‘You’re a legend, boy!’ Michelin-starred Japanese chef gets Cork kudos

Takashi Miyazaki’s mission is to introduce Irish people to authentic Japanese cuisine

Takashi Miyazaki at his  Ichigo Ichie restaurant in Cork city. Photograph: Daragh McSweeney/Provision

Takashi Miyazaki at his Ichigo Ichie restaurant in Cork city. Photograph: Daragh McSweeney/Provision

 

“You’re a legend, boy !” That’s how Michelin award-winning chef Takashi Miyazaki was greeted by one of the stallholders in Cork’s English Market when he rang in to order his supply of fresh produce to serve up at his Japanese restaurant, Ichigo Ichie.

Takashi’s Michelin star award, announced on Monday, is all the more remarkable as it comes just five months after he opened Ichigo Ichie at the former Fenn’s Quay restaurant on Sheares Street in Cork where he and his team of chefs have come up with a form of Japanese cuisine that is proving a hit with locals and visitors alike.

Behind the success is a fascinating story which Miyazaki relates in fluent English that rises and falls with the cadences of his adopted city, where he and his Irish-born wife, primary teacher Stephanie, are happily rearing their two young sons, Seán (three years and 11 months ) and Stephen (18 months).

A native of Fukuoka on the island of Kyushu, Miyazaki was interested in painting when he was growing up, but his parents were opposed to him going to art school and he instead went to university on a sports scholarship, thanks to his prowess at kendo, traditional Japanese fencing.

He got a part-time job in a restaurant at the airport in Fukuoka while at university and it whetted his appetite for cooking. He managed to get a job cooking fusion teppanyaki at a local five-star hotel where guests included rock stars such as Sting and Rod Stewart.

Irish music

Eager to learn about the various regional cuisines within Japan, Miyazaki moved to Hiroshima where, with a love of Irish music and in particular U2, he found himself working in Molly Malone’s Irish Bar serving up bangers and mash and cottage pie.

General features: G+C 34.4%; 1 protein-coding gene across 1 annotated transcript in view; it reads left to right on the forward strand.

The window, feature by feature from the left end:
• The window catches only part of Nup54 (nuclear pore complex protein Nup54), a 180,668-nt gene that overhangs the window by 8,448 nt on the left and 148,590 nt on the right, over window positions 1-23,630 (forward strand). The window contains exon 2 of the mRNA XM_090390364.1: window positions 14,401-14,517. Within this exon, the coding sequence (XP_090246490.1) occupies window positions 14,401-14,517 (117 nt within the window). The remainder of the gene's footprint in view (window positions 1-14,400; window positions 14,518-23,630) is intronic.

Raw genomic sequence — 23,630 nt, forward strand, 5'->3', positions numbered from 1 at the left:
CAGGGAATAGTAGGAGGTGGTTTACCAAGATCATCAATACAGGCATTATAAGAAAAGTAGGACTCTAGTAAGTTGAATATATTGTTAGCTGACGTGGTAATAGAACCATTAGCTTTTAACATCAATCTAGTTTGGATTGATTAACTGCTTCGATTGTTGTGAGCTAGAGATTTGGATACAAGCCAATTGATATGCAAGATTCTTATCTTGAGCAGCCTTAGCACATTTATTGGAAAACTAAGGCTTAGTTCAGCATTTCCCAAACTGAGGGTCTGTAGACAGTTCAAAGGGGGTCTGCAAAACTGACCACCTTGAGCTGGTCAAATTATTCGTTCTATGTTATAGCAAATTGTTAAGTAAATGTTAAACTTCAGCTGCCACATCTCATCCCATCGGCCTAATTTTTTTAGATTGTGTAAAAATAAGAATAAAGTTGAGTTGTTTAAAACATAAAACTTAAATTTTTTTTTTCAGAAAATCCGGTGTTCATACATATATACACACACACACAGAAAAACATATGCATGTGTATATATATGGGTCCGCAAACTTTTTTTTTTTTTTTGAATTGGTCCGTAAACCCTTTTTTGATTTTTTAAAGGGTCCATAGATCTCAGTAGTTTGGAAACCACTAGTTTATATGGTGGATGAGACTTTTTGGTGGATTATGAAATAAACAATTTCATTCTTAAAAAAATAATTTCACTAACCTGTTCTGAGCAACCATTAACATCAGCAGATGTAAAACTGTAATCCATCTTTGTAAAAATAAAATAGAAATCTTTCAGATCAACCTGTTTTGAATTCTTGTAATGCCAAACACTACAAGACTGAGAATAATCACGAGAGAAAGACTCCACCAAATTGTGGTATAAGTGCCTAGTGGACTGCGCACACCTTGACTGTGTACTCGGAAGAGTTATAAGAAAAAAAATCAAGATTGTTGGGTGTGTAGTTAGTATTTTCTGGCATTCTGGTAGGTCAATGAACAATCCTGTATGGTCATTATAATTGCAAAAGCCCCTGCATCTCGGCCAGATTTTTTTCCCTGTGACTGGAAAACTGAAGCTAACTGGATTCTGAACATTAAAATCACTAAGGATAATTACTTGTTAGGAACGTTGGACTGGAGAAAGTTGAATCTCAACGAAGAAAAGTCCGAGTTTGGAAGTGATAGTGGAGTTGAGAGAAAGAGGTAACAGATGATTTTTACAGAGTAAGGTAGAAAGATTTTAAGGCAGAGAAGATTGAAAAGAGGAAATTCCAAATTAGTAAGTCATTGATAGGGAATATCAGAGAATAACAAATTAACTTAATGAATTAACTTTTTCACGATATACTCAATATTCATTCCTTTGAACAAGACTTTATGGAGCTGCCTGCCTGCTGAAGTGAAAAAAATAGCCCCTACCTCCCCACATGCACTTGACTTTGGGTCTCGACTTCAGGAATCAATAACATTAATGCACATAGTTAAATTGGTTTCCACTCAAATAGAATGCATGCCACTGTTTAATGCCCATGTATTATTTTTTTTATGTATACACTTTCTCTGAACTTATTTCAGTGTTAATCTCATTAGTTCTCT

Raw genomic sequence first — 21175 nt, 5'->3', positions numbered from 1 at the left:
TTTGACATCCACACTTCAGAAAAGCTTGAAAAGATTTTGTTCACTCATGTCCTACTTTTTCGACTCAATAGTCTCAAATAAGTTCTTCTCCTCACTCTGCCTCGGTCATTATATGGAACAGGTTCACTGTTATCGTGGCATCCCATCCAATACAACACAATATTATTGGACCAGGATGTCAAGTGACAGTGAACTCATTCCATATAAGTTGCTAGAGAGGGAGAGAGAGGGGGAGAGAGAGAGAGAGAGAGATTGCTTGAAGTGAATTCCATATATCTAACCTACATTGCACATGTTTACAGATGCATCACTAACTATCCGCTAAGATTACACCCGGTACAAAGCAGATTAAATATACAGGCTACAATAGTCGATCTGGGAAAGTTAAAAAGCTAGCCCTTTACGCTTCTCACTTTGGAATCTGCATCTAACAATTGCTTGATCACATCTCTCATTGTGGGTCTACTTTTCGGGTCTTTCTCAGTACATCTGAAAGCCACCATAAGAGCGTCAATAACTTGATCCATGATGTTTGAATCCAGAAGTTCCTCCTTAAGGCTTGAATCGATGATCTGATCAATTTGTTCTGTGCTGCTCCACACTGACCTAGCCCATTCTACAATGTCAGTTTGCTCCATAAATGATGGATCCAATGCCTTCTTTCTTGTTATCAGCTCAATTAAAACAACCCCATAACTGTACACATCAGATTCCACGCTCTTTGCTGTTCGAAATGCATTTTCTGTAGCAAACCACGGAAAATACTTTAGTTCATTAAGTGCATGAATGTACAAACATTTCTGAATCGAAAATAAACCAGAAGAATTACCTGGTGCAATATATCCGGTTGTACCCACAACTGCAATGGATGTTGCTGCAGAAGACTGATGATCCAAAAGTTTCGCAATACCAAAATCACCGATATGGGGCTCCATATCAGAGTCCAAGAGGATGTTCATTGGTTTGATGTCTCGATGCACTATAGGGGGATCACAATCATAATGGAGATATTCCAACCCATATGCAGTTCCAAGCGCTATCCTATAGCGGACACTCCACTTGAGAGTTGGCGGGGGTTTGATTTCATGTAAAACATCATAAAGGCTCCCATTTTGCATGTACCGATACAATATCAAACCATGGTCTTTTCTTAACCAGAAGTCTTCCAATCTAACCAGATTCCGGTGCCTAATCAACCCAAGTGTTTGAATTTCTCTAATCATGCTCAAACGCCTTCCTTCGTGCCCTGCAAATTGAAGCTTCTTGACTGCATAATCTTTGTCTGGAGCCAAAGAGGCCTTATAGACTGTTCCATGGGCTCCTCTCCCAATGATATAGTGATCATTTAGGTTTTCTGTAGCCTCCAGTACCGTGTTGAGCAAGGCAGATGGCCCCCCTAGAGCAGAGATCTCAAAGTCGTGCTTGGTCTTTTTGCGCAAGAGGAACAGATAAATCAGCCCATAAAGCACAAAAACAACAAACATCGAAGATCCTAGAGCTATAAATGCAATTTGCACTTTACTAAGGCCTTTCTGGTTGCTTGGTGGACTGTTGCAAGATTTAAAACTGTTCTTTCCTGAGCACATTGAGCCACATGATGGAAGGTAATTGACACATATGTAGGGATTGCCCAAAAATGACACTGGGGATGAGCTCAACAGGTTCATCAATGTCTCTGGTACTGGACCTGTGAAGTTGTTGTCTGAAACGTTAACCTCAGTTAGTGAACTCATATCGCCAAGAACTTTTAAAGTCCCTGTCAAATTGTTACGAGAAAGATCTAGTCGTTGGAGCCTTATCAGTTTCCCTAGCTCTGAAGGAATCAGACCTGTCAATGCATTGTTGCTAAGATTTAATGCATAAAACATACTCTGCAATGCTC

“I had never eaten that kind of food, but it was while I was head chef at Molly Malone’s that I met Stephanie – she was teaching English in Hiroshima. Stephanie is from Offaly and we came over here on holidays a few times before I started to think I wanted to move to Ireland. ”

When I came to Ireland first, the sushi here was shocking, and there is so much more to Japanese food than sushi

Moving here in 2008, Miyazaki began working in a hotel before they started travelling around looking for a place to start his own restaurant. After trips to Belfast, Clare and Galway, they came to Cork and the fit seemed right. So began his mission to introduce Japanese food to Cork and Ireland.

“I really wanted to make what Japanese people eat every day, but when I came to Ireland first, the sushi here was shocking, and there is so much more to Japanese food than sushi. But they thought they were eating true Japanese food, so I said I have to change that – and this has become my mission.”

Long queues

Miyazaki began by taking over reputedly Cork’s oldest Chinese takeaway, the Yangtze River on Evergreen Street, and in March 2015 he opened a Japanese takeaway, and the venture quickly proved a huge success, with long queues becoming a familiar sight.

Visitors started coming from as far away as Dublin and Galway for takeaway meals as Miyazaki’s reputation spread, prompting him to look at opening a top-end Japanese restaurant. In April Ichigo Ichie, where the 12-course kaiseiki or tasting menu costs €95, opened its doors.

“Ichigo Ichie means one meeting, one chance or once in a lifetime – I really liked the phrase. We use local produce and mix them with Japanese foods – for example, we use St Tola Irish goat’s cheese with miso, and we hope that mixing of cultures helps create an experience that people appreciate.”